Jump to content

" Quotes "


Recommended Posts

I can see why people like to use them, but I like posts that read like letters.....old fashioned , I know, but good prose is always easier to read and stimulates you to respond in kind.Postings without quotes seem to me to be well crafted rather than just fired off out.Thought has gone into HOW to reply as well as WHAT to reply.

There is no question that the quote-duels we sometimes see can appear to be intimidating....time was when I would not dare to ask /answer a particular person for fear of being "quoted " into submission!!!

What does the Concertina diaspora think ?

Regards

Robin

Also I can't use the damn'd quote button anyway.!!

Link to comment
Share on other sites

Robin

When I am sure that my post will follow directly on from yours, then there is no need to quote but how can I be sure of that? Maybe as I type three other people are forming their replies, too? And the more craftfully I prepare my response the longer it takes, giving even more people time to pip me to the post ... (pun intended)!

 

Generally speaking I use the quote button when replying to a post that is not the end of the thread and while I do confess I use it to speed things up, I hope that I also write a reasonable well crafted response, too.

 

Samantha

Link to comment
Share on other sites

Robin didn't really say any of this. I'm just making a silly point and having a little fun. :P

As you can see, the "Quote" feature can be abused, but I, for one, like having posts arranged by

- [response]. This was never possible with handwritten letters, but I'll bet if it had been, it would have been well used. Think of it not as reading prose but dialogue.
Link to comment
Share on other sites

Since someone else brought the issue up, maybe I can reveal my abysmal ignorance and plead for instructions on how to make the quote feature work.

My pleasure.

 

Simple quoting: Press the Quote button that appears at the top right of every post. This will bring up a form with two windows. In the upper window, type your reply. The lower window, labeled "Original Post to Quote," will contain the full text of the message to which you're replying.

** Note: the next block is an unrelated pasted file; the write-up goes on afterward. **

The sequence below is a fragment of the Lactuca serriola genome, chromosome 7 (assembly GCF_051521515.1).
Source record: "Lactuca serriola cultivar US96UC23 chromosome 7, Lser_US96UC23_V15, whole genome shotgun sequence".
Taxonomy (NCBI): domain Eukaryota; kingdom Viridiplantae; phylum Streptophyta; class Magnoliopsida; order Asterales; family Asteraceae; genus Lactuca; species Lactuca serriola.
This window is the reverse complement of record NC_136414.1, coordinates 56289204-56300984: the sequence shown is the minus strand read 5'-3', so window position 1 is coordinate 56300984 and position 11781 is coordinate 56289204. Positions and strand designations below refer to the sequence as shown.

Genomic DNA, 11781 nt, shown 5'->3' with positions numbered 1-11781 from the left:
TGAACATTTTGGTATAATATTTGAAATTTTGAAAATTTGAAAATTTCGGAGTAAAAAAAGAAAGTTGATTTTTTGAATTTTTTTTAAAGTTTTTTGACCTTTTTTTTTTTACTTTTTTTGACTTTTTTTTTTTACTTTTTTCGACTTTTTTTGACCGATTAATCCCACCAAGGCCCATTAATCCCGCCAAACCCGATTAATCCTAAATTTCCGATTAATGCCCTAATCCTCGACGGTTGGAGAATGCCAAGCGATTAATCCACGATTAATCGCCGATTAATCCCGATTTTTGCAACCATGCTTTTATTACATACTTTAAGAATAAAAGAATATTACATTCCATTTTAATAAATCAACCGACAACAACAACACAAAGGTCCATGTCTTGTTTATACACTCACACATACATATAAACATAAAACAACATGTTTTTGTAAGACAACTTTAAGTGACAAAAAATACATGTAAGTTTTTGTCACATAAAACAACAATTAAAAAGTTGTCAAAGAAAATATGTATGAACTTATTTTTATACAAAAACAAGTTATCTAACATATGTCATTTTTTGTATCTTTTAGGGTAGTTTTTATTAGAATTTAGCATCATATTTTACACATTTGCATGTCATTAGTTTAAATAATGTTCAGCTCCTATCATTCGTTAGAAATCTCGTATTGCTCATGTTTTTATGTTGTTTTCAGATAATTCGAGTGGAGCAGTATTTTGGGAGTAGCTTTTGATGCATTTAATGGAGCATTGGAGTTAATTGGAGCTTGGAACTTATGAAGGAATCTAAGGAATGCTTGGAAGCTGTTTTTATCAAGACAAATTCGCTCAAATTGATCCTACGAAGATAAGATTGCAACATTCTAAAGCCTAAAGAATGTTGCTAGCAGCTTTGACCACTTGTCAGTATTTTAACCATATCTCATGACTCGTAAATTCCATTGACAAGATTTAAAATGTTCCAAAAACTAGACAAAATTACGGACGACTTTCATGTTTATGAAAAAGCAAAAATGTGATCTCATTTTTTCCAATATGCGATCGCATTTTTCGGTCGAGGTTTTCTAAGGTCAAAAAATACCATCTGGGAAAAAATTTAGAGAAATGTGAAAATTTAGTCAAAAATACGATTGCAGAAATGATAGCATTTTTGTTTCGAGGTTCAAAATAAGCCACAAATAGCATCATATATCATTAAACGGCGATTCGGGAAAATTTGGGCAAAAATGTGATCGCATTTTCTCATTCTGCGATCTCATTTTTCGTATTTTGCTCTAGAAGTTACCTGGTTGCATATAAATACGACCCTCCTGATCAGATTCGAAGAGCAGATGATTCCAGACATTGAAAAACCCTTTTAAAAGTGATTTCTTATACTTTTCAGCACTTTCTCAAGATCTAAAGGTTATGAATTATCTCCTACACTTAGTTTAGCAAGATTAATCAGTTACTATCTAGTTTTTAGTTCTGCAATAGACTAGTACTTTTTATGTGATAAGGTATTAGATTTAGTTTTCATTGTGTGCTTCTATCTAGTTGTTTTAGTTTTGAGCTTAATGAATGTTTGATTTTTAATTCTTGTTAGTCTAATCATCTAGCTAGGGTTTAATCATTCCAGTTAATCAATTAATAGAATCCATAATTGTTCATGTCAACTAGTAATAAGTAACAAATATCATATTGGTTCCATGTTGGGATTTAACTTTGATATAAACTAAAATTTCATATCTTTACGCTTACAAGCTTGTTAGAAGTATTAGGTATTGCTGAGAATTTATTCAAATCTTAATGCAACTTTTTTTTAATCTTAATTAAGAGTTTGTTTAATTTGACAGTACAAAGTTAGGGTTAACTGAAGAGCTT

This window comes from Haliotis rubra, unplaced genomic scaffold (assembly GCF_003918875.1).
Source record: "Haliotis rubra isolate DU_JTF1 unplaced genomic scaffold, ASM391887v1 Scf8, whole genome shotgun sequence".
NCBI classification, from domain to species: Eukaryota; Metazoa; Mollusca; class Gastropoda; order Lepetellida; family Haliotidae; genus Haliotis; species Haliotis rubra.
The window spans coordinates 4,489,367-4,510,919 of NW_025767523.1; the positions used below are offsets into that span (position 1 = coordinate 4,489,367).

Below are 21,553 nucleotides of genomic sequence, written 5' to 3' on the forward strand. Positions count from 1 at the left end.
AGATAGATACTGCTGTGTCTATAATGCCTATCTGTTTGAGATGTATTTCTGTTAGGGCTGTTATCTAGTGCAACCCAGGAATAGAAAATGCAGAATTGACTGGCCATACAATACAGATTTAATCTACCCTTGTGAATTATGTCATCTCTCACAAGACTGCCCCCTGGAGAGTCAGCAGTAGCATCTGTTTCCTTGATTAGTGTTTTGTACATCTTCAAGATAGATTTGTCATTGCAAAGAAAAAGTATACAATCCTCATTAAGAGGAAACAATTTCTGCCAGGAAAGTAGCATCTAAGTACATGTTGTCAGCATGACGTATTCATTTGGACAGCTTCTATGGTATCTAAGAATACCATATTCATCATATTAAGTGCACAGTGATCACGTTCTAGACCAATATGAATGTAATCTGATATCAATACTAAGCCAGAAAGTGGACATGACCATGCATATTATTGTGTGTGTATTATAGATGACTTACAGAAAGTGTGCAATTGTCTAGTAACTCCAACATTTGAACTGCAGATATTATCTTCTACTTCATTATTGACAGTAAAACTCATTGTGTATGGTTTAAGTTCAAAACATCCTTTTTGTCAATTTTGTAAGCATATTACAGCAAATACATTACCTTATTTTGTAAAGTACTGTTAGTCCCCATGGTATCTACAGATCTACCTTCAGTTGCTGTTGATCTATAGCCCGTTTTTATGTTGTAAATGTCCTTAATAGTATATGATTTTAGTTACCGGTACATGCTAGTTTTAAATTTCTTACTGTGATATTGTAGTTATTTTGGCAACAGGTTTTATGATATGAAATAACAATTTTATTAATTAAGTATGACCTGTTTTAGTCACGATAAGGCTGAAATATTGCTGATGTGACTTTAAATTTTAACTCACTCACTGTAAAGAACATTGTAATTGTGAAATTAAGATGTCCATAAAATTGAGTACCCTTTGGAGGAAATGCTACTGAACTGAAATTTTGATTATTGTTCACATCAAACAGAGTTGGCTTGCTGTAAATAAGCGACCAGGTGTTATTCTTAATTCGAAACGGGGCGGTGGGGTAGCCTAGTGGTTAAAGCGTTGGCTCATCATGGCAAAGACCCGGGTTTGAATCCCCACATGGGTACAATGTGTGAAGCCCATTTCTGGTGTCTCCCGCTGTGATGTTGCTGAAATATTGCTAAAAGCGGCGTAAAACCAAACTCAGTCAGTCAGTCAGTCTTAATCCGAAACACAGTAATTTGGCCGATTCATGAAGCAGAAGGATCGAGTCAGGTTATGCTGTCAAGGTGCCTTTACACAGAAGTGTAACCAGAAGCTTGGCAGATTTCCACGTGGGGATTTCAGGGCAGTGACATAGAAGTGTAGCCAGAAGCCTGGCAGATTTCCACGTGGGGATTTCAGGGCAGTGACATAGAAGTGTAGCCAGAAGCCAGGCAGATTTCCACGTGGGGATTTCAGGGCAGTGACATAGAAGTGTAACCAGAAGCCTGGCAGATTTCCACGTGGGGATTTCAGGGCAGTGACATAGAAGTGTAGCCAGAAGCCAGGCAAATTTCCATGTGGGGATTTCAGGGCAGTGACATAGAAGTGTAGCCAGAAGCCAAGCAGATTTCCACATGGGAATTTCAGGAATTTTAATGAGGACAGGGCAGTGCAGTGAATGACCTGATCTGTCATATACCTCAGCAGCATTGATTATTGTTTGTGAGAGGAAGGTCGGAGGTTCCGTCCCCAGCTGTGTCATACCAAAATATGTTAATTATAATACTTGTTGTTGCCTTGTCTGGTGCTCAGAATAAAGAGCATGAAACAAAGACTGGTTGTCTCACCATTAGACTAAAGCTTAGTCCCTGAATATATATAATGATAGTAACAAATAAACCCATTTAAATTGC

If you wanted to quote the entire message, you can proceed to click "Add Reply" or "Preview Post." If you want to trim the quote to the relevant part, simply edit it in the lower window.

 

Advanced quoting: You don't need to use the Quote button. In any message you're composing, insert QUOTE in square brackets. Follow that with the text you want to quote. Then close the quote section by inserting the code /QUOTE in square brackets. The advantage of this procedure is that it allows you to intersperse multiple quotes and your responses in a single reply.

 

Perhaps the easiest way to understand the quote feature is to try it. Click the Quote button to reply to a post. Enter your reply (following the "Simple quoting" procedure above), then click "Preview Post." You'll see a representation of how your message will appear on the board. Below that will be an editable window. Study the quote syntax in that window.

Edited by Michael Reid
Link to comment
Share on other sites

Since someone else brought the issue up, maybe I can reveal my abysmal ignorance and plead for instructions on how to make the quote feature work.

Two ways, actually:

 

1) First, you click on the "Quote" button at the upper right of the message (at least in my browser). This opens up a box where you can compose separate quote box just below the reply box. (You may have to scroll your browser screeen to see it.)